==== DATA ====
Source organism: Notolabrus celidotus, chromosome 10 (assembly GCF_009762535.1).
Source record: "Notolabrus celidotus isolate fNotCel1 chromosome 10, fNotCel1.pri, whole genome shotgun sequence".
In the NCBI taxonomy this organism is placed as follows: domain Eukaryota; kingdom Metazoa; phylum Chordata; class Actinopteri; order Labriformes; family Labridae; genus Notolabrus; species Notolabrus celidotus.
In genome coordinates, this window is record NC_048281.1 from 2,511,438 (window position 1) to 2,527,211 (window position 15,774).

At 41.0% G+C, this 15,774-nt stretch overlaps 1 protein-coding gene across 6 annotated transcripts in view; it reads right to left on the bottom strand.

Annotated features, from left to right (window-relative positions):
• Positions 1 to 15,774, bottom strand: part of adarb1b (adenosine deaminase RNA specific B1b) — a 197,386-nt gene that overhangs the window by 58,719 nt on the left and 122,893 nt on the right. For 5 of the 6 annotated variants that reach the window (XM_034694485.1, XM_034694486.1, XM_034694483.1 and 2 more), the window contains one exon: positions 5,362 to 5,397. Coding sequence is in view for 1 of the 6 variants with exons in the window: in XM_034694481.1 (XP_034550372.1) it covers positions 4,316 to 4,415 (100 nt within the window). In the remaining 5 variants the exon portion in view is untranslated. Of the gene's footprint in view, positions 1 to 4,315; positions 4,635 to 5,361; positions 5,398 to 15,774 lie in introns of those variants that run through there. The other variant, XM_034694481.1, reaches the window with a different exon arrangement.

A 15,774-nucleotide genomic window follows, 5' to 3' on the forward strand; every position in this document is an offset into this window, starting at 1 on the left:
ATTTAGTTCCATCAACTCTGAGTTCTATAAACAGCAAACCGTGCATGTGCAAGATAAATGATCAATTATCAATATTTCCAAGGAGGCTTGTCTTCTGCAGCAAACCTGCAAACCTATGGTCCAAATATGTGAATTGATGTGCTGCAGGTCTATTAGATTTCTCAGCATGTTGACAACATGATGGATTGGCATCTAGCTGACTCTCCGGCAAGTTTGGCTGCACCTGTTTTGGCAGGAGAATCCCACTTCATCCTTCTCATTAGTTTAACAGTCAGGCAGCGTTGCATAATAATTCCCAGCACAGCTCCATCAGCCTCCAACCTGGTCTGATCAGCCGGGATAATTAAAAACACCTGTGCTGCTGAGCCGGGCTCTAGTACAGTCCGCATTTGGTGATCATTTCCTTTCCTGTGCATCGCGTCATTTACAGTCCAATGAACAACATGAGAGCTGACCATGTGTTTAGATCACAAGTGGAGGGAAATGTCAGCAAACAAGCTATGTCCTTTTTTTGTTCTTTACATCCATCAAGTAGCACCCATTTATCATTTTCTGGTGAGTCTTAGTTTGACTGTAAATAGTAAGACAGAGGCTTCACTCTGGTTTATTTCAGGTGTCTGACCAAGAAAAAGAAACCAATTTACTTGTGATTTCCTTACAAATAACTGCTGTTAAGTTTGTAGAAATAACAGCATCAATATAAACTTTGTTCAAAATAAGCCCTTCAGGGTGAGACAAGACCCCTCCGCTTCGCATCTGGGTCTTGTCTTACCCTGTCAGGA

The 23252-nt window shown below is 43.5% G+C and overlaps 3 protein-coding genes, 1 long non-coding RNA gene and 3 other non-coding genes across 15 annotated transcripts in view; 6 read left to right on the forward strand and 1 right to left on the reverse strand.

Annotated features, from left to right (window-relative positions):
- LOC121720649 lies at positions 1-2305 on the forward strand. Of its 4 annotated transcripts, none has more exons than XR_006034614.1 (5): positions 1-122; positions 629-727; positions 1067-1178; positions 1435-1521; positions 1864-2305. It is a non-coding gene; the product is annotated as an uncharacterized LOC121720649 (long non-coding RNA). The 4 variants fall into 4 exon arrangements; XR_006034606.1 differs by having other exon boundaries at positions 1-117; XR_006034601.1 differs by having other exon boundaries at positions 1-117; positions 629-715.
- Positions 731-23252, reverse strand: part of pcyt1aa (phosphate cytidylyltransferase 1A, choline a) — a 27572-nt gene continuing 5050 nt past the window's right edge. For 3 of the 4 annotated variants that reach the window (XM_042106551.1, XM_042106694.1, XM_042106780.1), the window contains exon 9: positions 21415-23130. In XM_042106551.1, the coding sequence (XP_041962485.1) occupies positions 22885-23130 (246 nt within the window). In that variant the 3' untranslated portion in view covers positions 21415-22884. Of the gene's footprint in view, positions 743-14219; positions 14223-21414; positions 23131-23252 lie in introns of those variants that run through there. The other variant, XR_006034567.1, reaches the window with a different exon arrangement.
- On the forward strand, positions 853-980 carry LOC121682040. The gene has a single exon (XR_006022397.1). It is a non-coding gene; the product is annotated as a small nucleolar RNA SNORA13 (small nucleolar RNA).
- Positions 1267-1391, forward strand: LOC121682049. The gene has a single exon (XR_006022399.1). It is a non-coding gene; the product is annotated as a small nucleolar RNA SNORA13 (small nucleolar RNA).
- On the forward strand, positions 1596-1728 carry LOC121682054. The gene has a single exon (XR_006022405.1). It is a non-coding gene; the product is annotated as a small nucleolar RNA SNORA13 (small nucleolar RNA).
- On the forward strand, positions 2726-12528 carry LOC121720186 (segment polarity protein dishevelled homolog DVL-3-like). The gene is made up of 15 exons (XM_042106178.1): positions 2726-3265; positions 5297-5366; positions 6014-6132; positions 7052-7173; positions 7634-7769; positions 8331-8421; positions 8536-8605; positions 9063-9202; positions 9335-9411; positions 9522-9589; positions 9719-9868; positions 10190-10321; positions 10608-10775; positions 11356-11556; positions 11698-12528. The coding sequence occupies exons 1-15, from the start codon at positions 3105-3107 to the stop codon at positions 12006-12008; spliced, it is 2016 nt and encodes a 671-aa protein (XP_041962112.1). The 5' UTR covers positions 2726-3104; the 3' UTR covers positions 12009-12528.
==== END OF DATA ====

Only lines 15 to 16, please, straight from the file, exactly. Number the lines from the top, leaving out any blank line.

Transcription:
- Positions 1267-1391, forward strand: LOC121682049. The gene has a single exon (XR_006022399.1). It is a non-coding gene; the product is annotated as a small nucleolar RNA SNORA13 (small nucleolar RNA).
- On the forward strand, positions 1596-1728 carry LOC121682054. The gene has a single exon (XR_006022405.1). It is a non-coding gene; the product is annotated as a small nucleolar RNA SNORA13 (small nucleolar RNA).